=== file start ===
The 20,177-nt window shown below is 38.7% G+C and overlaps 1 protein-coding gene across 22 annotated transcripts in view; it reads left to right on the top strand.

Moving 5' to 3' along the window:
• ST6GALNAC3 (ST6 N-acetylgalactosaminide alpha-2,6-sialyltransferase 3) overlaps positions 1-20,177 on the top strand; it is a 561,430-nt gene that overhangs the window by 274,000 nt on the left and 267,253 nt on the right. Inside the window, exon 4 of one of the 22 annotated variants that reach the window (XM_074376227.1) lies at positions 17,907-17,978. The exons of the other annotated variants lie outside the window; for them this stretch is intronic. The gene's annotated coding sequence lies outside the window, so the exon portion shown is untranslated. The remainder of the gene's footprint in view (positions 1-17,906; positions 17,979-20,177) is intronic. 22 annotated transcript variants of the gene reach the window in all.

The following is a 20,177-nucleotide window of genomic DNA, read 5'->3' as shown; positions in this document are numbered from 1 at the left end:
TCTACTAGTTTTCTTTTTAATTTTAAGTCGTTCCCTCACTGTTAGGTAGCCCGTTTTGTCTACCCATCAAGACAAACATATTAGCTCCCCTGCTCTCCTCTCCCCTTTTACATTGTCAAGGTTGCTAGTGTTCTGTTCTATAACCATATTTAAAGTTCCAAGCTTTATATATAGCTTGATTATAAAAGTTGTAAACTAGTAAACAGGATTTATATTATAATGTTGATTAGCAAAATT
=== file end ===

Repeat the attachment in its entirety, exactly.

The 20,177-nt window shown below is 38.7% G+C and overlaps 1 protein-coding gene across 22 annotated transcripts in view; it reads left to right on the top strand.

Moving 5' to 3' along the window:
• ST6GALNAC3 (ST6 N-acetylgalactosaminide alpha-2,6-sialyltransferase 3) overlaps positions 1-20,177 on the top strand; it is a 561,430-nt gene that overhangs the window by 274,000 nt on the left and 267,253 nt on the right. Inside the window, exon 4 of one of the 22 annotated variants that reach the window (XM_074376227.1) lies at positions 17,907-17,978. The exons of the other annotated variants lie outside the window; for them this stretch is intronic. The gene's annotated coding sequence lies outside the window, so the exon portion shown is untranslated. The remainder of the gene's footprint in view (positions 1-17,906; positions 17,979-20,177) is intronic. 22 annotated transcript variants of the gene reach the window in all.

The following is a 20,177-nucleotide window of genomic DNA, read 5'->3' as shown; positions in this document are numbered from 1 at the left end:
TCTACTAGTTTTCTTTTTAATTTTAAGTCGTTCCCTCACTGTTAGGTAGCCCGTTTTGTCTACCCATCAAGACAAACATATTAGCTCCCCTGCTCTCCTCTCCCCTTTTACATTGTCAAGGTTGCTAGTGTTCTGTTCTATAACCATATTTAAAGTTCCAAGCTTTATATATAGCTTGATTATAAAAGTTGTAAACTAGTAAACAGGATTTATATTATAATGTTGATTAGCAAAATT